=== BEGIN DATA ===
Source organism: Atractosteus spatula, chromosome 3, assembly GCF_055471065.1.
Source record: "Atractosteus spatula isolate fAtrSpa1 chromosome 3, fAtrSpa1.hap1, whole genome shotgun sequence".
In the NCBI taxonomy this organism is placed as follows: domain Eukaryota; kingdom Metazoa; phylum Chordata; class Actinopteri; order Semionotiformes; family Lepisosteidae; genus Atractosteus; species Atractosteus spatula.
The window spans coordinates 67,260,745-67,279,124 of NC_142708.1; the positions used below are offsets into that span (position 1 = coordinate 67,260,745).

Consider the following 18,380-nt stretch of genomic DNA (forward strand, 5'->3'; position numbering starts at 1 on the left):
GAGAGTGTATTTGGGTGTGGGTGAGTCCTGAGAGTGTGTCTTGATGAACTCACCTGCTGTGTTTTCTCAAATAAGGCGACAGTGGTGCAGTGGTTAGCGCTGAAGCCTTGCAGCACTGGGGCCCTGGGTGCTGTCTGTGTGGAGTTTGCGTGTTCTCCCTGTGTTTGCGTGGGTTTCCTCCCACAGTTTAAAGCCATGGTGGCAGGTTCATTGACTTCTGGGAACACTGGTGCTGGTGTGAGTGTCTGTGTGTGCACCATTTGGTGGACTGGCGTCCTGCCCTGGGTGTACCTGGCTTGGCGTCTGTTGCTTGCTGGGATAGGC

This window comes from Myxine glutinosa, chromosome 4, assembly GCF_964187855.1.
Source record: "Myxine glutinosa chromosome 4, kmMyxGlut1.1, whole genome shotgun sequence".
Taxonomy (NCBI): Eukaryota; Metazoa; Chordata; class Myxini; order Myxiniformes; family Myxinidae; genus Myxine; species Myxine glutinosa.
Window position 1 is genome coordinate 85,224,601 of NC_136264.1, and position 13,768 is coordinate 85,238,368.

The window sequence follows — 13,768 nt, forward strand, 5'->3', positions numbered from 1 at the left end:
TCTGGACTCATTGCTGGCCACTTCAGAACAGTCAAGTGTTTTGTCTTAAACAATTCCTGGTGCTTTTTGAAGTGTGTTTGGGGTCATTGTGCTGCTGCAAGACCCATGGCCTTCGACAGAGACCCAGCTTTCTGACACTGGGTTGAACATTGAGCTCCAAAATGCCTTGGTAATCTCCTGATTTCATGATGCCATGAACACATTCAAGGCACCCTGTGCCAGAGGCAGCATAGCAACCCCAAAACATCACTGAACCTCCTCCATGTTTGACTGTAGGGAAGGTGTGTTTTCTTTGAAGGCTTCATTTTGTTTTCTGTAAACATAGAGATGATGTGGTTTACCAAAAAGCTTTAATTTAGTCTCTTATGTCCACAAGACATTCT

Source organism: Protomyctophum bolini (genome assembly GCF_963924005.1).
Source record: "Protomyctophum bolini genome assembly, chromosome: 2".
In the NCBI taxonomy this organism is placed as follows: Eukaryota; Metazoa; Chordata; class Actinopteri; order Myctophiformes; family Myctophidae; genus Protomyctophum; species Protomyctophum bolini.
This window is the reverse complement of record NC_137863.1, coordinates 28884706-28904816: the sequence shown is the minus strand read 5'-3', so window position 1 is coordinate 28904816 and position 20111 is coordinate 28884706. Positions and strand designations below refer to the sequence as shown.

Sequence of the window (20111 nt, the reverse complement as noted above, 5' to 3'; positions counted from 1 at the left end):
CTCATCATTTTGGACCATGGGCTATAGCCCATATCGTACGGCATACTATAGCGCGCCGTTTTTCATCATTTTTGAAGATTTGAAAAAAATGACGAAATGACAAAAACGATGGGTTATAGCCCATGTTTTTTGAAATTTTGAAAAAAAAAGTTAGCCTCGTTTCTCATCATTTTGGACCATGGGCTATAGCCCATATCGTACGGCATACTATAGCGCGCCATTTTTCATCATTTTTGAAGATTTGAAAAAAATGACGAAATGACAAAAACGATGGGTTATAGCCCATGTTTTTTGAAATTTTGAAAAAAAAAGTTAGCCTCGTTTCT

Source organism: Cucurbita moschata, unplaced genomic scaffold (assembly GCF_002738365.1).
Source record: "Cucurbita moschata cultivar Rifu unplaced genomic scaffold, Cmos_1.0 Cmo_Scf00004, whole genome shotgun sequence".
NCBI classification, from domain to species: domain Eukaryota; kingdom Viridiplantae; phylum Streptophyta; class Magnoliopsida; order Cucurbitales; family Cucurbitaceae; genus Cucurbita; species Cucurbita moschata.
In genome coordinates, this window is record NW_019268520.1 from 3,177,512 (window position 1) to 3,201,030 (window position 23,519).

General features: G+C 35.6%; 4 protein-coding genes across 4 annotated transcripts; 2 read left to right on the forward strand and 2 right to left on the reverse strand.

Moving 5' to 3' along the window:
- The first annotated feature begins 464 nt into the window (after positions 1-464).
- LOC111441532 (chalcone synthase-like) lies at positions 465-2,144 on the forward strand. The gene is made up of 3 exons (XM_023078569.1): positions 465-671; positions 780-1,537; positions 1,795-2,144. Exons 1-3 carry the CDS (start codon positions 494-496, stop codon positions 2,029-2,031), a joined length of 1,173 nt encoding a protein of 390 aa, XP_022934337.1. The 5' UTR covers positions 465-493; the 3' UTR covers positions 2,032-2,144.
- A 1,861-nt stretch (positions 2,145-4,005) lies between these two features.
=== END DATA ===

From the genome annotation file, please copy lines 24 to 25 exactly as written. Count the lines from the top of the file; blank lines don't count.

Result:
Moving 5' to 3' along the window:
- The first annotated feature begins 464 nt into the window (after positions 1-464).